Tipp FM Legal Slot – 17th June 2014 – Probate Why Use a Solicitor?
On Tipp FM, Orlagh Wafer, Solicitor, spoke to Seamus on “Tipp Today” about Probate and why you should use a Solicitor.
WHAT DOES THE TERM PROBATE MEAN?
Probate is the term used to describe the legal process that you must go through to allow someone to look after the affairs of a deceased person.
To deal with the assets it is necessary to apply to the High Court for authority to deal with the assets.
The Grant is necessary because when someone dies their assets are frozen. For example banks, credit unions etc. will freeze the deceased’s assets and generally only upon production of a Grant will they release funds.
This can be very distressing for the family and needs to be addressed as soon as possible.
No, if there is no property in the estate and the assets are not significant generally a bank will release funds without production of the Grant. For example, if the estate is not larger than €7,000 a bank would not insist on production of a Grant. The Bank would release the monies to the next of kin if they provided them with an Indemnity.
Financial Institutions however, differ on the amount they will release without a Grant.
People can also nominate a person who will be entitled to take over their account. This usually applies to credit union accounts, post office accounts or assurance policies.
Another situation where you might not need a Grant is if properly is held jointly as joint tenants. If a property is owned with the owners as joint tenants, the will of the Testator will have no bearing on what happens to the property, ownership will automatically pass to the surviving owner.
So, it is always worthwhile checking with us to see if a Grant is necessary.
WHO IS RESPONSIBLE FOR TAKING OUT THIS GRANT?
If a person dies leaving a will the Executor is responsible.
If there is no will the law determines who is entitled to take out the Grant.
The legislation that governs this area is the Succession Act of 1965. The Act sets out the priority in which people can extract a Grant of Letters of Administration.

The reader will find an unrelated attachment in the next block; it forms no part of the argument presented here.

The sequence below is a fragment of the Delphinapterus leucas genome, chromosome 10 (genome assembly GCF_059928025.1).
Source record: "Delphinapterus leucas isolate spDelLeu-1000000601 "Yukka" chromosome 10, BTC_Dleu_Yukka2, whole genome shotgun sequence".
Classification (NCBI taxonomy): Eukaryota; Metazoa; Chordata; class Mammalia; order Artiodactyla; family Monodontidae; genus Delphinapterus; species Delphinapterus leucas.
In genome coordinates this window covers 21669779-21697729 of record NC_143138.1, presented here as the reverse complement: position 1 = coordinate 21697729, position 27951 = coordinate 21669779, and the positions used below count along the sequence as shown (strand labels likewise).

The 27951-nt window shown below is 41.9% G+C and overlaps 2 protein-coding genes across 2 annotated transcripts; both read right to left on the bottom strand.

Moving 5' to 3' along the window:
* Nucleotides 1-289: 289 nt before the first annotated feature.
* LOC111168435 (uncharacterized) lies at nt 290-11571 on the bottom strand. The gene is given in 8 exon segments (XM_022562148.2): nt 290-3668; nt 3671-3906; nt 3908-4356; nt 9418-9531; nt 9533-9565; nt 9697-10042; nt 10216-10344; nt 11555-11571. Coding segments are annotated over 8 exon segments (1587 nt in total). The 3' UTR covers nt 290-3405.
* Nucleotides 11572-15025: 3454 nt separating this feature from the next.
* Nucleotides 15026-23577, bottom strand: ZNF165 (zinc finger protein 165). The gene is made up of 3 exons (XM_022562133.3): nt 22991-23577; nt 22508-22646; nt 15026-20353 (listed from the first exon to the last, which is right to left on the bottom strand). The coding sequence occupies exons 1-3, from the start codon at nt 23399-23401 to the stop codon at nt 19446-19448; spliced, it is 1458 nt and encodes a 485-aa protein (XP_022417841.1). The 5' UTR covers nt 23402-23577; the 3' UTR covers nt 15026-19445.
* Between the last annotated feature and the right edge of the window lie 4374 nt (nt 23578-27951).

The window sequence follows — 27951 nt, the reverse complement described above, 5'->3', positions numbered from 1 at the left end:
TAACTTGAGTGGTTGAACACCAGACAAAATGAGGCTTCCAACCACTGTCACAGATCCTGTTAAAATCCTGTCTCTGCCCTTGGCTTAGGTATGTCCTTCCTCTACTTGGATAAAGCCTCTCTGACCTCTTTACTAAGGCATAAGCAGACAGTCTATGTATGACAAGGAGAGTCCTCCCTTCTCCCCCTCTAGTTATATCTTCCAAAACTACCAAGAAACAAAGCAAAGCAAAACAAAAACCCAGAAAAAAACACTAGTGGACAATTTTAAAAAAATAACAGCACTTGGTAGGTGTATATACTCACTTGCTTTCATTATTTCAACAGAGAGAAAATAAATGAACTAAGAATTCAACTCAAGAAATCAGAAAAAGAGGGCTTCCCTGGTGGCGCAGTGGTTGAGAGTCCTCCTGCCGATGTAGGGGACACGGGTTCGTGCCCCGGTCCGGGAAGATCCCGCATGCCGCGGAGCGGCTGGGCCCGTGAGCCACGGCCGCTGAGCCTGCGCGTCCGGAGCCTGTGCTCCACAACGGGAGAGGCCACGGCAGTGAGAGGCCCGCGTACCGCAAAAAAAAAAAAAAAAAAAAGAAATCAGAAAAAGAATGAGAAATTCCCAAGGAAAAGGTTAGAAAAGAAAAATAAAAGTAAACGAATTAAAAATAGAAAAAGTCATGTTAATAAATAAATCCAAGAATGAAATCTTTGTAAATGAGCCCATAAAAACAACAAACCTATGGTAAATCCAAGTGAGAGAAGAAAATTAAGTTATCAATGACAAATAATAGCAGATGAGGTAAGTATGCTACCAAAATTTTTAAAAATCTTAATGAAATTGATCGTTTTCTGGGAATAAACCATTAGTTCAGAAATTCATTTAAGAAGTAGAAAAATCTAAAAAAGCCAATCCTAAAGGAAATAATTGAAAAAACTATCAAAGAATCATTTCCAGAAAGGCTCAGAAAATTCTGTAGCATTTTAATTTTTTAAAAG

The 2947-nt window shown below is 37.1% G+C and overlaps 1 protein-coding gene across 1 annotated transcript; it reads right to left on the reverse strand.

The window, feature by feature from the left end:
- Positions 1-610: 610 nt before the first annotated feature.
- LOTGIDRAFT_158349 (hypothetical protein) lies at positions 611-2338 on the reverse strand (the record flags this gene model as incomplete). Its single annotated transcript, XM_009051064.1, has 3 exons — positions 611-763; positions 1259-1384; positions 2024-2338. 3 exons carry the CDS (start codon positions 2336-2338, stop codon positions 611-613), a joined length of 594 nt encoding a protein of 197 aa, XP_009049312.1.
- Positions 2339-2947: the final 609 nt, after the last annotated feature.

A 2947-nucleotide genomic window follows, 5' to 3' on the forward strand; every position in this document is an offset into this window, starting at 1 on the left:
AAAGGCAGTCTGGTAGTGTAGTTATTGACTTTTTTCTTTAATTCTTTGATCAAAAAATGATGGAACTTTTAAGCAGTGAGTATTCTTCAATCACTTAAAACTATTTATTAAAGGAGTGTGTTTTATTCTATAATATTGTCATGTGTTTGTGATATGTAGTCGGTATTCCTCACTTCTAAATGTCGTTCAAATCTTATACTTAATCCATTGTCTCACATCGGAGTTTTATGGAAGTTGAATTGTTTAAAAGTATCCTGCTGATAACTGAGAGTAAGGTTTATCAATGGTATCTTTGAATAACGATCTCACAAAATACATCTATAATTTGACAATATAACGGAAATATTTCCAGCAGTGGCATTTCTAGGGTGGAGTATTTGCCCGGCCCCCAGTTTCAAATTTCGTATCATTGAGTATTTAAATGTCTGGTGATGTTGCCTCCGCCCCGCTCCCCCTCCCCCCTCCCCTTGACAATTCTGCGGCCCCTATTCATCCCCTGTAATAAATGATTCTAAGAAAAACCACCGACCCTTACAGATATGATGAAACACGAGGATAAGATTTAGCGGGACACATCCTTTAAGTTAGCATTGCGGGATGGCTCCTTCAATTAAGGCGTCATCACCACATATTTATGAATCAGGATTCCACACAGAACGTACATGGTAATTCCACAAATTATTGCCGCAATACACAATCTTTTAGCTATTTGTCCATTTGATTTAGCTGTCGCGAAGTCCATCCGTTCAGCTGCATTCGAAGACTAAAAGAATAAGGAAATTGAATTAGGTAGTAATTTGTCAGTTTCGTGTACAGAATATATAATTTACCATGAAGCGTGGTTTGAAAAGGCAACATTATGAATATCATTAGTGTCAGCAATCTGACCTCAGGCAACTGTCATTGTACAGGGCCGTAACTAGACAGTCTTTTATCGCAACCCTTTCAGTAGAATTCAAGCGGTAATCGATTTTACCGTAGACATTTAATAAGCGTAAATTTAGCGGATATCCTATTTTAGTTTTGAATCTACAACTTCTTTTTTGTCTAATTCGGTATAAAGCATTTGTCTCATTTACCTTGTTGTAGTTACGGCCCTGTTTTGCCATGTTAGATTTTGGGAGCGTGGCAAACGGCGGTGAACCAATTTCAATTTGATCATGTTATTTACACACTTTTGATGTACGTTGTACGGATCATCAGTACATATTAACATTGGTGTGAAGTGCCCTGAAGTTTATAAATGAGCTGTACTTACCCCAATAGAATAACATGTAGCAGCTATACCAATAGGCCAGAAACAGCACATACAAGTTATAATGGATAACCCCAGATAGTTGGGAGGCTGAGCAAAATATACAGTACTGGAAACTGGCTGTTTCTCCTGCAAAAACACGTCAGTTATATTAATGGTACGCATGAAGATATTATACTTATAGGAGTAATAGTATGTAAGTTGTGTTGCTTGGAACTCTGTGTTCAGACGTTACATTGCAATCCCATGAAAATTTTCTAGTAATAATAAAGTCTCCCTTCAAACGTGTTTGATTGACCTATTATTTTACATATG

DO YOU HAVE TO HAVE A SOLICITOR DEAL WITH THE APPLICATION FOR A GRANT?
It is helpful that you seek the advice of a Solicitor to guide you through the process.
This will give you peace of mind that the application is being handled correctly and that any legal or tax issues arising from the administration of the deceased’s estate will be dealt with it. .
If you decide to take out a Grant of Probate you will have sole responsibility for the administration of the estate concerned together with completion of the necessary legal documents relating to same.
Therefore, before deciding to apply to the Probate Office you must be confident that you have the ability to research and undertake the legal responsibilities associated with administrating the estate.
WHAT PROBLEMS CAN ARISE THAT PEOPLE SHOULD BE AWARE OF?
All the paperwork for the probate application must be completed in the exact format required by the Probate Office and all information required must be provided.
Incomplete applications or applications which do not comply with the court rules will be rejected which will result in delay and extra cost and frustration.
The Executor will have to make a return of all assets and liabilities on behalf of the deceased to the Revenue by completing an Inland Revenue Affidavit.
This is a very complex and detailed document and even the slightest error will result in it being rejected.
Once the paperwork is completed however and the Grant issues the job does not end there. The Executor or Administrator must then distribute the estate to the beneficiaries in accordance with the Will or the law if there is no will.
Invariably, even what can appear as the most straightforward of administrations can have its pitfalls.
Take an example, Mr Browne acted as administrator for his brother who had passed away. He decided to administer the estate himself. There was no Will. He had two other siblings one of whom passed away before his brother. He did not realise that the children of his pre-deceased sibling were entitled to a share in their parent’s share of the estate until after he had distributed the assets and the children had taken a claim. This is just one example of the complexity of the legal rules surrounding the administration of assets.
ARE THERE CIRCUMSTANCES WHERE YOU MUST INSTRUCT A SOLICITOR?
The Probate Office will insist that the application for a Grant would be made by via a Solicitor.
As an example, if the person entitled to take out the Grant is a minor, a ward of court or of unsound mind.
Other circumstances include where there is a question over the validity of the will or the original will has been lost.
In some circumstances, individuals also will not be permitted to take out a Grant where the beneficiaries or the deceased person was resident outside of Ireland.
The Probate Office can also refuse to permit an individual to take out the Grant if an Officer deems it appropriate.